NASHVILLE, Tenn. – The Vanderbilt Commodores aren't picky about when they got a bye. They're just glad they got one this season, and the timing couldn't have been better.
The Commodores (1-2) got to spend the past week celebrating their 28-14 victory at Mississippi on Sept. 18, a win that ended a 10-game skid in the Southeastern Conference that stretched back to 2008. Robbie Caldwell appreciated the time to heal up almost as much as his first career victory, making him the first Vanderbilt coach since 1975 to win his road debut.
"Byes for us are more important than most people because the numbers," Caldwell said Monday. "We don't have a lot of numbers so our guys have to practice against each other. It is more like the pro aspect of it. It is a lot of wear and tear on your body."
The Commodores played 12 games in as many weeks last year, which included eight straight losses to end the season. It was the second time in four years that the Commodores didn't receive a bye as they battled injuries during a 2-10 campaign.
Now they face the challenge of keeping momentum from a Southeastern Conference victory rolling as they look for consecutive wins for the first time in two years. The Commodores visit Connecticut (2-2) on Saturday.
"We're excited," Caldwell said. "I mean we got no reason not to be. We just had a conference win on the road, which is very hard to do in this league."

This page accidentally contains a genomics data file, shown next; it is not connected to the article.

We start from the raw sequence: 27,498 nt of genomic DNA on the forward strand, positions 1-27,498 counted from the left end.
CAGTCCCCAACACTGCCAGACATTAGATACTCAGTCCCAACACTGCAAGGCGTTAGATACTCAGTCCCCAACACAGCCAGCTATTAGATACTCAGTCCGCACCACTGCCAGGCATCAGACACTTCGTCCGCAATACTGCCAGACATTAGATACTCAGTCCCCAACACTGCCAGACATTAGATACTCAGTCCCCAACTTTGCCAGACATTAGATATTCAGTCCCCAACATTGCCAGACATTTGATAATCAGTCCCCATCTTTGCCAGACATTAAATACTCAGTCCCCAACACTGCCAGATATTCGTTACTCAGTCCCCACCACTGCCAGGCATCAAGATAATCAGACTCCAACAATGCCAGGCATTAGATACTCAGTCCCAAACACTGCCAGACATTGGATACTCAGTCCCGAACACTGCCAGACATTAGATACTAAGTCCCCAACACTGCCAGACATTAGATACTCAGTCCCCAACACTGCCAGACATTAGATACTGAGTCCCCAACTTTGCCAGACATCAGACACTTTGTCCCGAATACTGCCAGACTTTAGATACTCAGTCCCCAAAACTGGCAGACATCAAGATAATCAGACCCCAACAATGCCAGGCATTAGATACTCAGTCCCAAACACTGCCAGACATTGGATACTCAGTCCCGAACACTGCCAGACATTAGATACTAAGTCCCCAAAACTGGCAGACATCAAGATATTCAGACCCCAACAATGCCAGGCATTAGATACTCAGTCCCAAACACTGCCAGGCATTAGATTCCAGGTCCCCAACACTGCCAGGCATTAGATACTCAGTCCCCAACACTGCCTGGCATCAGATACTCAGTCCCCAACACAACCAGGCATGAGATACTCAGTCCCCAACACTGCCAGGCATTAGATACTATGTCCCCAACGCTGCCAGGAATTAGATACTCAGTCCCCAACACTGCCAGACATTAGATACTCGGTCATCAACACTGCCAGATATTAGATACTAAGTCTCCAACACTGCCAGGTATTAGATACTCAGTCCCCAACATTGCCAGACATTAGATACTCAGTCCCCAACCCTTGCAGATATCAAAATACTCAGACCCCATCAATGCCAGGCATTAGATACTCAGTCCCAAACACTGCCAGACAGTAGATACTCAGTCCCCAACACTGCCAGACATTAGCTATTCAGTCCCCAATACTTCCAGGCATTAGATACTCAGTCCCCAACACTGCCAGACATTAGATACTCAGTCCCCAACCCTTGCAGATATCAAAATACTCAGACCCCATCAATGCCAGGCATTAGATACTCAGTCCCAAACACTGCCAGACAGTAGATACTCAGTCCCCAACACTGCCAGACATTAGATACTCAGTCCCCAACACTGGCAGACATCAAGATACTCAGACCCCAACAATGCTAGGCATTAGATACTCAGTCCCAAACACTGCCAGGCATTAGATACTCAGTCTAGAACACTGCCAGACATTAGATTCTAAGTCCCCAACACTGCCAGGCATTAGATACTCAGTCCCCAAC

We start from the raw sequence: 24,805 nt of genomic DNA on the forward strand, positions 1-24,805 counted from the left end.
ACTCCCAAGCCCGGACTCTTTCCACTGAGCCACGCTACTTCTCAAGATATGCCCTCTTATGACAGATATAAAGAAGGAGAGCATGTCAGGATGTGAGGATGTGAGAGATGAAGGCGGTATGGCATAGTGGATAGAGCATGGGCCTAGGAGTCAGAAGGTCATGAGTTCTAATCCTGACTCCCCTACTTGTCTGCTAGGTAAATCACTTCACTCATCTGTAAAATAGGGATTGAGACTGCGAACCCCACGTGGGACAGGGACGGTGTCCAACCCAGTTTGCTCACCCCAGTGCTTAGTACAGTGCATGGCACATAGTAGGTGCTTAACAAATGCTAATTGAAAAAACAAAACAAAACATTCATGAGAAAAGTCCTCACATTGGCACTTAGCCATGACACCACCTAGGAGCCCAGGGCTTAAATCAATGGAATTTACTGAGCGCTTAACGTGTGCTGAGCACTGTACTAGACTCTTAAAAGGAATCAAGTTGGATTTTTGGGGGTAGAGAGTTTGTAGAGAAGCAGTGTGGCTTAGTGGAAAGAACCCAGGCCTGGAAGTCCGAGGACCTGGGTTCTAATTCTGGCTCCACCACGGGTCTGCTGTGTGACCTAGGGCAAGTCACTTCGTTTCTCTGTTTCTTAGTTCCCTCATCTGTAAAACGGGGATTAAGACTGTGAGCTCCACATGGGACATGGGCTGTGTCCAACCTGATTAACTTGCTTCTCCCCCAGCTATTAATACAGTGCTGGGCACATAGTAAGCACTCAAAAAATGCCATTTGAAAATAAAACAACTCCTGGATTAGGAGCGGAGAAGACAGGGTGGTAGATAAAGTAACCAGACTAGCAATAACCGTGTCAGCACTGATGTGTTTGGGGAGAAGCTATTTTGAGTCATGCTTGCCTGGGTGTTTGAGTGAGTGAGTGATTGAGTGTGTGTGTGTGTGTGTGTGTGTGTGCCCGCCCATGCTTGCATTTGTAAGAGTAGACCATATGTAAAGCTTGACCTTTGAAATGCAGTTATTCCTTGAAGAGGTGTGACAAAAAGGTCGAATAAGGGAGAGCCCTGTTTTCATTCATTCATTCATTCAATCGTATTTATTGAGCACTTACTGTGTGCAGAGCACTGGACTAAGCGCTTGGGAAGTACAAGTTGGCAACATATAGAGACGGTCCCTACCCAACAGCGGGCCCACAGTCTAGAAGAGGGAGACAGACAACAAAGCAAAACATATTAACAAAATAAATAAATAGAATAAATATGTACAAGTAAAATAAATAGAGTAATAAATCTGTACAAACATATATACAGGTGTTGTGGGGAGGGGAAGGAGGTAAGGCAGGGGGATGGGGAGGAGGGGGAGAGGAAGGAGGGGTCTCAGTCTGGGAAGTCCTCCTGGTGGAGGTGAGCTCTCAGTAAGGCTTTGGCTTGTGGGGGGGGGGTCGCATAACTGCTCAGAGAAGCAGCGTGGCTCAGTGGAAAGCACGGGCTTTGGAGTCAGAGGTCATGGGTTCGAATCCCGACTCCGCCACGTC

Caldwell had the Commodores working on different offensive strategies. Vanderbilt is last in the SEC in scoring offense, averaging just 17.3 points and 289 yards a game.
The defense, depleted due to injuries, focused on stopping the run better. That has been a problem so far as the Commodores have allowed a league-worst 206 yards rushing a game. But Caldwell said he was impressed with his unit's play against Mississippi.
"We were outsized," Caldwell said. "But we were able to play with our pads down, jam it up in there and stop them in short yardage (situations), which is huge play for us."
Vanderbilt should be a little healthier too with the time off.
Caldwell said running back Warren Norman, last year's SEC Freshman of the Year, looked fresher during practice Sunday. Norman had arthroscopic surgery on his right knee Aug. 25 but has played in all three games, including running for 111 yards against Mississippi.
He leads the team with 225 yards rushing and two touchdowns. Zac Stacy, who has also been trying to recover from his own knee injury, has rushed for 134 yards and two TDs.
"Those two have been playing well throughout the injuries," quarterback Larry Smith said. "Having them back at 100 percent will be huge for us."
Caldwell also is hopeful about the return of tight end Brandon Barden (lower foot) and defensive back Jamie Graham (groin). But he said defensive tackles T.J. Greenstone (ankle) and Adam Smotherman (knee) are questionable, which could mean the rest of the Commodores' defensive line might have its work cut out for them against the Big East's leading rusher.
Connecticut's Jordan Todman has rushed for 448 yards in just three games, and he leads the Big East with a 149.3-yard average, fifth best in the nation. But Todman injured his arm against Temple two weeks ago, did not play against Buffalo on Saturday and it is unknown if he will play against Vanderbilt.
If Todman can't start, the Huskies will feature Robbie Frey and D.J. Shoemate at the Commodores.
"They don't make any bones about it, 'We're going to come at you with the power O,'" Caldwell said of UConn's offense. "They are going to slam at you. You better bring your lunch pail."